“This is why we need to continually innovate and expand services,” DiMarco said. Since 2022, his centers have introduced abortion pill reversal services and mental health counseling to help the increasing number of women they see who have undergone chemical abortions.

DiMarco referenced statistics showing that a woman who walks into a pregnancy center is more likely to decide against abortion than a woman who walks into an abortion clinic. That makes the pregnancy center’s early contact with a woman crucial. “The question is this: where will they go first?” he said.

For many Florida pregnancy centers, increasing the chances that women come to them first looks like offering earlier ultrasounds and squeezing in more appointments. Paul at Options for Women said her centers used to offer ultrasounds at six weeks of pregnancy. Now they perform ultrasounds—what Paul called the “window to the womb”—for women who are just over 5 weeks so they can help them earlier. Paul said that seeing the unborn baby often contributes to a woman deciding to keep her baby. She said her centers are working to start scheduling staff for more ultrasound shifts and shortening patient appointments so they can see more women in a day. They’ve also hired a nursing hotline that will soon start taking after-hours calls for them and scheduling appointments at the Options for Women centers.

Executive director Joy Wright at Hope Women’s Centers said her Miami and Fort Lauderdale–area centers have also started offering earlier ultrasounds and are mainstreaming their services to ensure women can get those done right away. Even before the new law took effect, Wright’s centers were frequently booked, so she said it’s too early to see much of an influx yet. But she said her team has been working to open up more appointment times in anticipation of the coming increase. Hope Women’s Centers has also expanded its network of adoption agencies as staff anticipate more women choosing that option for their babies.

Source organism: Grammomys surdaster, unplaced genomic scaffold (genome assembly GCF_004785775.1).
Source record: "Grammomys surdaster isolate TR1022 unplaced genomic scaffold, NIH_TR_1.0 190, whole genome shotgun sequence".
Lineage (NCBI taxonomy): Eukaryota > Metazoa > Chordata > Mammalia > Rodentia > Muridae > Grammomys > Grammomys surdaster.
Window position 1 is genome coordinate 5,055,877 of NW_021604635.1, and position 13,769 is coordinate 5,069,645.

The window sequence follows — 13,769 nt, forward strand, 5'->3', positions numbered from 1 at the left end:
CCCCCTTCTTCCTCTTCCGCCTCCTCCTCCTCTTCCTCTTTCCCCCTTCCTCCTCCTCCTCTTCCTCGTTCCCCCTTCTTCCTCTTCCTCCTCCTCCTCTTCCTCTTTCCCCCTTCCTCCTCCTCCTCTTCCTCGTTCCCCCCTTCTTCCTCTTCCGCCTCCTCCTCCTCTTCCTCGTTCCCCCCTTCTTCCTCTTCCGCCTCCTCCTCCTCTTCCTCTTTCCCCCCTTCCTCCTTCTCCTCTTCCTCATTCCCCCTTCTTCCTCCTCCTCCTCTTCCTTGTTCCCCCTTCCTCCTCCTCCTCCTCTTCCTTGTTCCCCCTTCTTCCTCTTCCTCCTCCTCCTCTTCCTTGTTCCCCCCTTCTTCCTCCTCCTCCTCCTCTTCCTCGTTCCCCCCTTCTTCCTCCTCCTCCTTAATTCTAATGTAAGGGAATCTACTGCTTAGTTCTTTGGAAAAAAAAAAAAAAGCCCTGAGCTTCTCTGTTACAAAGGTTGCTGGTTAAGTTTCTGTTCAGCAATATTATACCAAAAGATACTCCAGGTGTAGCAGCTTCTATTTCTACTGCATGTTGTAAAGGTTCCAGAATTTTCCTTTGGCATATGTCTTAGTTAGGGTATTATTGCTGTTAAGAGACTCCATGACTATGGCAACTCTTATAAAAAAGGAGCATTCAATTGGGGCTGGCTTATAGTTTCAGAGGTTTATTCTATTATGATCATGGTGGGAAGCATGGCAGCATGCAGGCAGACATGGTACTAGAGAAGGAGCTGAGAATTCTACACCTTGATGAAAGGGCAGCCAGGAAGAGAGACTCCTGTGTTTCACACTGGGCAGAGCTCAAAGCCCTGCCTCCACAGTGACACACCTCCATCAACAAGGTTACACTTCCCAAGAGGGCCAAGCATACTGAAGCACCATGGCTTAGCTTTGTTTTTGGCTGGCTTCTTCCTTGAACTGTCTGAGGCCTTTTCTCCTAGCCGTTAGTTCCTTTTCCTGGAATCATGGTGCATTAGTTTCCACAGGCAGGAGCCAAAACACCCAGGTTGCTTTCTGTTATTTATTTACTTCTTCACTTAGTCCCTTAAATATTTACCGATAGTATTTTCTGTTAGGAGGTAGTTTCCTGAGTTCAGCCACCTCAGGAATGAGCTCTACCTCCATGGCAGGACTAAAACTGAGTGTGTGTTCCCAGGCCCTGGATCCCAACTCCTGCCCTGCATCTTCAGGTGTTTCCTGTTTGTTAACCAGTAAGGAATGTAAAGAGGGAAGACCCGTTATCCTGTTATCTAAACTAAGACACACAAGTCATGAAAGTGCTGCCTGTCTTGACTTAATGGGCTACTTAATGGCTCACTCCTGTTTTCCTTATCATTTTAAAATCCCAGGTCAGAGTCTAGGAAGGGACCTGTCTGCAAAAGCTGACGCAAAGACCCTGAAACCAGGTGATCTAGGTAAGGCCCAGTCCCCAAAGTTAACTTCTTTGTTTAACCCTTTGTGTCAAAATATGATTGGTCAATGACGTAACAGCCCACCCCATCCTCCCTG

For Wanda Kohn, the focus at the Pregnancy and Family Care Center she directs in Leesburg has been to train volunteers and staff to form better connections with women over the phone. “It may be that they mistakenly called us, you know, looking for an abortion,” she said. Her center has a small window of opportunity during calls like that to explain to the woman the services and resources they offer so that she might still choose to come visit the center even though it isn’t a medical center and doesn’t perform abortions. “That first connect is super important…. They’re probably going to be picking up the phone and calling an abortion facility, and then it’s really easy to lose them then,” Kohn said.

But these advocates recognize their strategies could all change again if 60 percent of Florida voters support the abortion amendment in November. If that happens, Florida will not only lose its six-week law but the 15-week protections as well. The state will revert back to its pre-Dobbs viability limit, except this time with a broad and undefined health exception that pro-lifers fear will allow for abortions for virtually any reason. That would make Florida an even more popular abortion destination than it was before.

Wright said pregnancy centers in the state are doing what they can to navigate the state’s abortion laws. “It’s just been kind of a ride these last couple years in Florida with how our laws have been changing,” she said. But she said they’re getting ready for what might be coming in November. “We’re constantly doing all we can to better equip ourselves and to be prepared.”

Leah Savas

Leah is the life beat reporter for WORLD News Group. She is a graduate of Hillsdale College and the World Journalism Institute and resides in Grand Rapids, Mich., with her husband, Stephen.


I so appreciate the fly-over picture, and the reminder of God’s faithful sovereignty. —Celina